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Elements in a Contract XVIII - End of contract - Misrepresentation II

Updated on July 23, 2017

A mere statement of fact though it may sound like a misrepresentation does not in actual fact constituent or amount to misrepresentation.

In Bisset v Wilkinson (1927) the plaintiff purchased some land from the defendant for the purposes of sheep rearing. The land had never before been used for the intended purpose but during negotiations the defendant had told the plaintiff that he thought that the land may be able to support up to 2,000 heads of sheep. As it turned out the land was unsuitable for sheep farming and the plaintiff sued.

The court held that a misrepresentation must be distinguished from a mere statement of fact. With the sale of certain items, unless the defendant professes to have special knowledge in the area, as in the case of Dick Bentley Productions Ltd v Harold Smith (Motors) Ltd (1965) – where the defendant professed to have specialized knowledge of Bentley cars, it is difficult for either party to know the outcome. It was decided that there was no misrepresentation.

In Smith v Land and House Property Corp (1884) the defendant sold the plaintiff a hotel which was occupied by a tenant. During the negotiations the defendant clearly stated that the tenant was a most desirable tenant and that he paid his rent on time every time and that he faithfully observed all the duties that is required of a tenant.

The plaintiff upon the purchase of the hotel discovered that the tenant was in arrears and was in the habit of being so and the only way that the plaintiff could secure any rent was by twisting his arm. The plaintiff sued on the grounds of misrepresentation and was successful. The court held that the defendant was in a position to know the truth and the fact that he said otherwise or willfully mislead the buyer was a misrepresentation.

In Edgington v Fitzmaurice (1885) the defendants, in their company prospectus stated that shares in their company were being offered to suitable purchasers in order to expand the company and the plaintiff purchased shares in the company in reliance of the promise.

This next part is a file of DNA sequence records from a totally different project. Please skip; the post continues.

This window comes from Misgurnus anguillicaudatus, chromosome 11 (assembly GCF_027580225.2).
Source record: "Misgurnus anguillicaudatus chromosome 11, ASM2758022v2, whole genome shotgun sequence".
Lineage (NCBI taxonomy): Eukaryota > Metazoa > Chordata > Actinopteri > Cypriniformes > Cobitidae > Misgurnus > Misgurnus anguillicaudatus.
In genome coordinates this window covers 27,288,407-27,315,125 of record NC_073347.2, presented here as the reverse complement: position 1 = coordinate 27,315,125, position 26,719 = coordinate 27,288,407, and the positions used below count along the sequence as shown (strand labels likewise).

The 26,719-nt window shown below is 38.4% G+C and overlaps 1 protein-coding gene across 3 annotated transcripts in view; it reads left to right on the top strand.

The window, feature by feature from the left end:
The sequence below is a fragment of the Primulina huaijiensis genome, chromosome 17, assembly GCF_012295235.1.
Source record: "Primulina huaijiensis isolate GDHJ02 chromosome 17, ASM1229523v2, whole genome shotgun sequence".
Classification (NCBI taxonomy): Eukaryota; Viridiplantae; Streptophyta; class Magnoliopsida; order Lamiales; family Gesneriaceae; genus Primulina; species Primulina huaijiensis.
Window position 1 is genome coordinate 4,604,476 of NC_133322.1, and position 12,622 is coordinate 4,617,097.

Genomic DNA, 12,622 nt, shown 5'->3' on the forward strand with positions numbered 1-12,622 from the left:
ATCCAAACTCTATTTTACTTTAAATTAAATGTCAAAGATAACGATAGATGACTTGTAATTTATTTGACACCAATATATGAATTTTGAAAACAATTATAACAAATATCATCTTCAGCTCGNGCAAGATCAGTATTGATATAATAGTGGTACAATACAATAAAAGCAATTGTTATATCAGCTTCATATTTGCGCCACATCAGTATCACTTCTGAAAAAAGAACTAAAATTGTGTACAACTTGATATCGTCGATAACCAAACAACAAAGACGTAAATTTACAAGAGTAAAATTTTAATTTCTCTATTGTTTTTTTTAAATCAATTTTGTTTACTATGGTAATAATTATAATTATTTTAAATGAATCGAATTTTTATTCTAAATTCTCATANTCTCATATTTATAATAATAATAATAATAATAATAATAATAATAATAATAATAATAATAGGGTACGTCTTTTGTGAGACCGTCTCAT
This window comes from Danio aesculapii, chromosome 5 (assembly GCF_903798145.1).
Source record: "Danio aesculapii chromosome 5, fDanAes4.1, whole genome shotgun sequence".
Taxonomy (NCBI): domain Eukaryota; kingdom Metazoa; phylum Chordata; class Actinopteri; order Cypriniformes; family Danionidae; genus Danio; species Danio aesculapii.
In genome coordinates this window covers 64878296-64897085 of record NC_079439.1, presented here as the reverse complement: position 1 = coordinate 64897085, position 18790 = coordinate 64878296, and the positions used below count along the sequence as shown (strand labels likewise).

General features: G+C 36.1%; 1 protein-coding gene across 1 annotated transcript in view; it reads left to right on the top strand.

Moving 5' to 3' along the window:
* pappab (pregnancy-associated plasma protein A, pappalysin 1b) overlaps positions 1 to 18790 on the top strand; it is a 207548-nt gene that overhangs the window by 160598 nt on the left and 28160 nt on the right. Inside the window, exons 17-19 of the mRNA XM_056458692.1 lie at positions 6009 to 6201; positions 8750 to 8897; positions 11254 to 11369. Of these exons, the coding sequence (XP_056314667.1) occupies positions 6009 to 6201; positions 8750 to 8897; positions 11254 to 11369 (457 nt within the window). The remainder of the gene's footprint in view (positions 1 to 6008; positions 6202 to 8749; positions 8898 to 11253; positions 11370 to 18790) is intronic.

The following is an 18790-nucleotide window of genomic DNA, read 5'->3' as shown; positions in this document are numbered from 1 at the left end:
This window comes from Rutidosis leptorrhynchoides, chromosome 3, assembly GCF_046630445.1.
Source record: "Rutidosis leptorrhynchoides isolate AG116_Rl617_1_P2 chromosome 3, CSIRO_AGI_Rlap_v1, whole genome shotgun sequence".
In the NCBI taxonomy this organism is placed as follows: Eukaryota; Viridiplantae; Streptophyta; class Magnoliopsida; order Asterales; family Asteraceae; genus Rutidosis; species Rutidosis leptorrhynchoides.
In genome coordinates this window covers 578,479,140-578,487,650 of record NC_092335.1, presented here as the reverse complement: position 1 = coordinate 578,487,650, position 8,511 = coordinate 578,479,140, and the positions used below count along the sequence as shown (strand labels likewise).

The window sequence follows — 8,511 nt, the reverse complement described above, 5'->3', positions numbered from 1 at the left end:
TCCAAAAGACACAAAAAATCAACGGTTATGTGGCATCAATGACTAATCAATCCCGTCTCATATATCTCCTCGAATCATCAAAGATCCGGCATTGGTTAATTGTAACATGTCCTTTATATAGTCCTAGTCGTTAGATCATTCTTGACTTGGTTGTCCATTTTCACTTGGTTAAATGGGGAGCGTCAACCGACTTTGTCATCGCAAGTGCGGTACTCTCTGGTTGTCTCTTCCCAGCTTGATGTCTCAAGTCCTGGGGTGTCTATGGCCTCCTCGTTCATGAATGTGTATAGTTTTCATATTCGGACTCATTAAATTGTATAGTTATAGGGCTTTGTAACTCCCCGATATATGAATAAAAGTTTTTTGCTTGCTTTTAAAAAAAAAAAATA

The monies that were received from the sale of the shares however did not go towards expanding the company but instead went towards bailing the company out because it was in financial difficulties.

The plaintiff when he realized that the monies did not go towards the intended purpose, sued on the grounds of misrepresentation. The plaintiff was successful. The court concluded that the defendants had been fraudulent in the statements they made because the money was never intended to be used for the purpose that was advertised.

Mere puffs or sales talk however would not constitute misrepresentation. In Dimmock v Hallett (1866) during a sale by auction, Dimmock advertised his land as being fertile and improvable. The land it fact was abandoned and was more or less not fit for anything. The purchaser sued but the court held that a misrepresentation must be distinguished from a flourishing description which was what Dimmock’s statement was interpreted to be.

A statement will only be regarded as a misrepresentation if it prompted, induced or enticed another party to enter into a contract. In Redgrave v Hurd (1881) a solicitor purchased a partnership in a firm. During the negotiations he was told that the firm had an annual income of £300 per year when in fact the firm drew in no more that £200 per year. The solicitor was given an opportunity to look at the books prior to the purchase but he declined.

Upon purchase once he discovered that the firm’s income was not what he expected it to be, he sued on the grounds of misrepresentation. The court held that the solicitor was entitled to rescind the contract even if he had been given the opportunity to inspect the books prior to the purchase. The buyer had entered into the contract in reliance of the seller’s promise and if that promise turned out to be untrue, the buyer was entitled to withdraw from the contract.

In Attwood v Small (1838) the defendants had made statements inflating the earning capacity of their mines to the plaintiffs. The plaintiffs who had the intention of purchasing the mines employed independent surveyors to present their findings and they wrongly agreed with the defendants. The plaintiffs when they discovered the mistake brought an action against the defendants.

The plaintiffs were unsuccessful. They had purchased the mines in reliance of the surveyors’ statements and not the defendants. If the plaintiffs had relied on the defendants’ statements, they wouldn’t have appointed independent surveyors in the first place.

© 2017 Kathiresan Ramachanderam and Dyarne Jessica Ward


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